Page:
It’s been 19 months since Governor Malloy announced that he would not seek a third term, and we are now in the final two days of this marathon of a statewide race. On the ballot tomorrow are two constitutional amendments, as well as competitive races for the state legislature, constitutional offices (3 open seats), an open congressional seat, a US Senate seat, and, of course, the Governor’s Office. With more than $30 million spent on these races, the final weekend saw candidates criss-crossing the state to do what they must in order to turn out their votes.
Given the unprecedented activism and energy surrounding a Trump Presidency, the truth is that no pundit or analyst will be completely on point with predictions about tomorrow. (Check out this article to level your expectations, amidst all of the tea-leaf-reading that you’ll see over the next 36 hours.)
What we can tell you, however, is that Democrats are doing their best to mobilize--and while this has always been our party’s strength, it’s particularly the case in 2018. Republicans may have rallied together in Wallingford, and they got plenty of coverage after building a strong crowd of party loyalists for a pep talk from current legislators and candidates. But Democrats have gone back to basics, leveraging what is always on their side: a ground game. Ned Lamont, Chris Murphy, Jahanna Hayes, Members of Congress, Mayor Bronin, and other constitutional officers have been making their way around the state to rally canvassers and phone-bankers.
Here are some trends to watch as the races unfold on Tuesday:
Competing Visions for CT’s Schools
While Republicans have focused this election on taxes (and Dan Malloy), CT Democrats have largely organized around reacting to Donald Trump and the national issues that his administration has brought to the forefront (repealing healthcare, taking away women’s reproductive freedoms, stopping progress on gun control, and blowing up the deficit for tax cuts).
But for those of us in CT who are passionate about promoting great educational opportunities for all students, this election cycle is particularly important because it pits taxes against the social safety net. Don’t forget that CT’s next governor will appoint the Commissioner and State Board of Education Members, and the down-ballot races will define the makeup of the General Assembly’s Education Committee. Education advocates have therefore been very invested in these midterm races. We’ll know more about whether that’s paid off tomorrow!
Anger for Trump in Fairfield County and Farmington Valley: Will it be strong enough to keep Republicans home or to turn out moderates who voted for Hillary Clinton in 2016?
While Fairfield County and Farmington Valley have been fertile ground for federal elections, they have been difficult terrain for Democrats in state elections because of fiscal issues. Watch these regions because of their importance in the battle for the State Legislature.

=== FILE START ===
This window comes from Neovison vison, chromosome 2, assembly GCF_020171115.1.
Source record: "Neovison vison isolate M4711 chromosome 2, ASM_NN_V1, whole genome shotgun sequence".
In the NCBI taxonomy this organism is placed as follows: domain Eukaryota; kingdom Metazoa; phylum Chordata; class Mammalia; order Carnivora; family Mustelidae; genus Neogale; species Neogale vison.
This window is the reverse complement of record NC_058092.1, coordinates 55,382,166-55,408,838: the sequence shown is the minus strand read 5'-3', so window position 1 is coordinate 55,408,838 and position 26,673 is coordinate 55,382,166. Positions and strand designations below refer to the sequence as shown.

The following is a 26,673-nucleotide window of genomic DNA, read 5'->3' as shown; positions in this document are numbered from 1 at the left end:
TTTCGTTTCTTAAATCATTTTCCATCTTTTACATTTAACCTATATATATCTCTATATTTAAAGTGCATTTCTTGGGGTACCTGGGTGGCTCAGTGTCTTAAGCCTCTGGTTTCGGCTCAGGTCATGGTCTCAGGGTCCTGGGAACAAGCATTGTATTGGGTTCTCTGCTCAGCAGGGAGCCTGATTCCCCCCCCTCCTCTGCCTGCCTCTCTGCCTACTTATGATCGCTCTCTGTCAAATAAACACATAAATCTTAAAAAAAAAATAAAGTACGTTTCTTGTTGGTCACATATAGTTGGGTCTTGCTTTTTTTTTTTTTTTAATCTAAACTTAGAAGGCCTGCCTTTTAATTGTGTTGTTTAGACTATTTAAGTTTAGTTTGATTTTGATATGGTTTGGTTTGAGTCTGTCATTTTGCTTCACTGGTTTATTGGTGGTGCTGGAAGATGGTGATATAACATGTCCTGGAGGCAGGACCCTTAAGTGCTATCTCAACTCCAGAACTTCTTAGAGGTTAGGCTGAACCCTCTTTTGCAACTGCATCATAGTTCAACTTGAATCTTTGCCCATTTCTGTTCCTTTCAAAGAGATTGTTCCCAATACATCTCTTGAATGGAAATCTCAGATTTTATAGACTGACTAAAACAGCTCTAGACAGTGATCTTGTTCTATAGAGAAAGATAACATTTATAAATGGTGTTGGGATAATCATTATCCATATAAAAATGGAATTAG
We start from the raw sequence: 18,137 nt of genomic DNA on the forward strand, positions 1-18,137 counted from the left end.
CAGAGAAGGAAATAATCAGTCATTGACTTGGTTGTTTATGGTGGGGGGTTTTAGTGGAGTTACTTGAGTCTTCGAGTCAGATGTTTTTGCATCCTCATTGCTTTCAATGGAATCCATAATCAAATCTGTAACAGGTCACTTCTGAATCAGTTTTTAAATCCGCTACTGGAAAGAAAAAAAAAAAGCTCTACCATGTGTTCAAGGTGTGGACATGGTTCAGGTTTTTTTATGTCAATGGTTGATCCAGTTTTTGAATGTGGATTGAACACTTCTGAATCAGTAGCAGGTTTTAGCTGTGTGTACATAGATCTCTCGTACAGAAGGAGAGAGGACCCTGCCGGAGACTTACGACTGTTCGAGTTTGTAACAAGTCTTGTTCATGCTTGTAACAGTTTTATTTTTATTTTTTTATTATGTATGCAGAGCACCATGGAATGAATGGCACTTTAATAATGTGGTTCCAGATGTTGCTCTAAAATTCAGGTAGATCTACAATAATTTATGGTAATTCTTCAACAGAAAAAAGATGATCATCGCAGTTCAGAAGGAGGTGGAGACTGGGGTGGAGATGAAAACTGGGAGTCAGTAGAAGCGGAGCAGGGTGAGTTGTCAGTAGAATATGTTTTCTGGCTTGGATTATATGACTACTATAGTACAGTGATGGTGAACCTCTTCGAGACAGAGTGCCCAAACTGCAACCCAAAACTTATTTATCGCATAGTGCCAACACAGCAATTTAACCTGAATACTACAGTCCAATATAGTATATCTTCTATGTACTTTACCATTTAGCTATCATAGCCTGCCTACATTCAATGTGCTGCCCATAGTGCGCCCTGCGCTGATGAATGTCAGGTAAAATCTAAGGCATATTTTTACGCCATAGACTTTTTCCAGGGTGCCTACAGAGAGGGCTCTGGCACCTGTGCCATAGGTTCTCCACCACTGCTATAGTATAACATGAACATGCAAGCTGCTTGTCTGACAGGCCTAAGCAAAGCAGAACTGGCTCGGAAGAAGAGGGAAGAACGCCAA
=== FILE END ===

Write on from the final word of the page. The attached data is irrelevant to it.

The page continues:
Voter Suppression: Will Republicans follow through?
Democrats traditionally try to protect voting rights. But we’ve seen the opposite from some Republican campaigns lately. CT’s Republican leadership sent out mailers last week, falsely implying that failure to vote will get your removed from the the ballot. Along similar lines of suppression, the Stefanowski campaign has requested that registrars appoint challengers at polling locations (there to contest someone’s right to vote on the grounds that s/he isn’t who s/he claims to be).
Designed to intimidate voters, this would create another hurdle for voter turnout. Democratic state Party Chairman Nick Balletto responded strongly calling it what it is: an attempt to make voting harder.
Harbinger Cities and Trends: Will Democrats Successfully Execute A Blue Wave in CT?
The “blue wave” is likely to build stronger Democratic turnout in suburban communities, but because of Connecticut’s demographics and politics, Democrats still need to over-perform in the cities (not just the big three, but other mid-sized cities as well). Keep an eye out for these types of signals:
Watch the 5th Congressional District for whether Jahanna Hayes can energize Democrats to vote up and down the ballot in a way that will help state and local candidates.
If the election is called early for Ned Lamont, this should indicate momentum that will carry down the ballot.
Democratic strongholds report late, so don’t fret about early numbers. In each of the last two campaigns, Bridgeport, New Haven, and Hartford reported after much of the rest of the state did. We’ll be hoping for strong results in these cities.
Same Day Registration
Lastly, we want to remind you that if you’ve missed the voter registration deadline, you can still vote tomorrow through Election Day Registration (EDR). Visit the specific EDR location in your town to register and vote at the same time. Check here to learn what you need to bring.
See you at the polls!
DFER CT State Director